Spanish Prime Minister Mariano Rajoy has demanded that the leader of Catalonia clarify whether he has declared the region’s independence, issuing a veiled threat that the central government could limit or rescind Catalan autonomy if he has.
Rajoy on Wednesday gave the Catalan government eight days to drop an independence bid. Rajoy said Catalan president Carles Puigdemont’s response would be crucial in deciding “events over the coming days.”
The prime minister’s remarks marked the first time that Rajoy has openly said that invoking a section of the Spanish Constitution that allows the government to assert control over regions would be the next step, if Catalan authorities don’t backtrack.
The central government “wants to offer certainty to citizens” and that it is “necessary to return tranquility and calm,” he said following a special Cabinet meeting.
Rajoy issued the demand in response to Puigdemont’s announcement that he was proceeding with a declaration of independence, but suspending the move from taking effect for several weeks to facilitate negotiations.
Opposition Socialist leader Pedro Sanchez said Spain’s two main political parties have agreed to renegotiate laws governing autonomy amid Catalonia’s independence bid.
He said a deal was reached with Rajoy to open talks in six months on reforming the constitution that would allow changes to the current setup governing Spain’s 17 regions, including Catalonia.
Sanchez said his party wanted the reform to “allow for Catalonia to remain a part of Spain,” and that the Socialists were backing Rajoy’s call for clarification from Puigdemont.
In a highly anticipated speech Tuesday night, Puigdemont said the landslide victory in a disputed Oct. 1 referendum gave his government in the regional capital, Barcelona, the grounds to implement its long-held desire to break century-old ties with Spain.
But he proposed that the regional parliament suspend the effects of the declaration to leave room for dialogue and to help reduce tensions surrounding Spain’s worst political crisis in decades.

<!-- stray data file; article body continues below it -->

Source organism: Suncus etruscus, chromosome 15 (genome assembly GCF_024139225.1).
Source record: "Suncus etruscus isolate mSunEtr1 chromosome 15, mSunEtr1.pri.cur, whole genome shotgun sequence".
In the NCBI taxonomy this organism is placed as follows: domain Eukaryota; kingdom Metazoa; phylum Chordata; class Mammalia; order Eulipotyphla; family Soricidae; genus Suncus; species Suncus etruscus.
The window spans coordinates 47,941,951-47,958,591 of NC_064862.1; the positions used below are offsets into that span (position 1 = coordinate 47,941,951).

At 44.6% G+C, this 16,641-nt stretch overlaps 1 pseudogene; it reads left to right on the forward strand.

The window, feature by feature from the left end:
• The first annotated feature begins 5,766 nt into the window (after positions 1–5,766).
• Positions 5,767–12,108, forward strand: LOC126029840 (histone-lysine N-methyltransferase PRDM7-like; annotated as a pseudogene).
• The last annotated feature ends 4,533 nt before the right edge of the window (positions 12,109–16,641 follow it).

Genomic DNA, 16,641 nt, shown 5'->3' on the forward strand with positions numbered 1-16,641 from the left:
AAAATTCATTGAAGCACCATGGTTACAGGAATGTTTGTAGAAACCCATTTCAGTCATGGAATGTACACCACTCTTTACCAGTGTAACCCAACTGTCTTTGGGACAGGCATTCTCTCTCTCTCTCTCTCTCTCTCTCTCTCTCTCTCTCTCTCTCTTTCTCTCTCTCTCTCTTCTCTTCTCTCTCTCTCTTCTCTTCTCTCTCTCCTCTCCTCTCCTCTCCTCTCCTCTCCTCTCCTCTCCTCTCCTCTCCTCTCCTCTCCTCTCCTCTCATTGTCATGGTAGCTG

The central government in Madrid has given little indication it is willing to talk, saying it didn’t accept the declaration and didn’t consider the referendum or its results to be valid.
Spanish Deputy Prime Minister Soraya Saenz de Santamaria said late Tuesday that the Catalan leader “doesn’t know where he is, where he is going and with whom he wants to go.”
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Puigdemont had put Catalonia “in the greatest level of uncertainty seen yet,” she said.
Article 155 of the Spanish Constitution allows the central government to take some or total control of any of its 17 regions if they don’t comply with their legal obligations. This would begin with a Cabinet meeting and a warning to the regional government to fall into line. Then, the Senate could be called to approve the measure.
About 2.3 million Catalans – or 43 per cent of the electorate in the northeastern region – voted in the referendum. Regional authorities say 90 per cent were in favour and declared the results valid. Those who opposed the referendum had said they would boycott the vote.
Rajoy’s government had repeatedly refused to grant Catalonia permission to hold a referendum on the grounds that it was unconstitutional, since it would only poll a portion of Spain’s 46 million residents.
Catalonia’s separatist camp has grown in recent years, strengthened by Spain’s recent economic crisis and by Madrid’s rejection of attempts to increase self-rule in the region.
The political deadlock has plunged Spain into its deepest political crisis in more than four decades, since democratic rule was restored following the dictatorship of Gen. Francisco Franco.
On the streets of Barcelona, residents were following the developments closely on Wednesday.
“They both keep on repeating the same things,” resident Alicia Gallego said, referring to Rajoy and Puigdemont.
“The best would be if they could sit down and make some clarity and decide something, maybe a bit more autonomy. I don’t know. I am not a politician,” she said. “But it is clear that this must have a more reasonable solution.”
Another Barcelona resident, Jose Alfaro, said he does not expect any decisive developments to happen any time soon.
“There is enough time to reopen dialogue. Now we are starting a new chapter,” he said. “We have to wait and see. I don’t think that in the short term something will happen.”
–Aritz Parra and Paolo Santalucia in Barcelona, Spain, contributed to this report.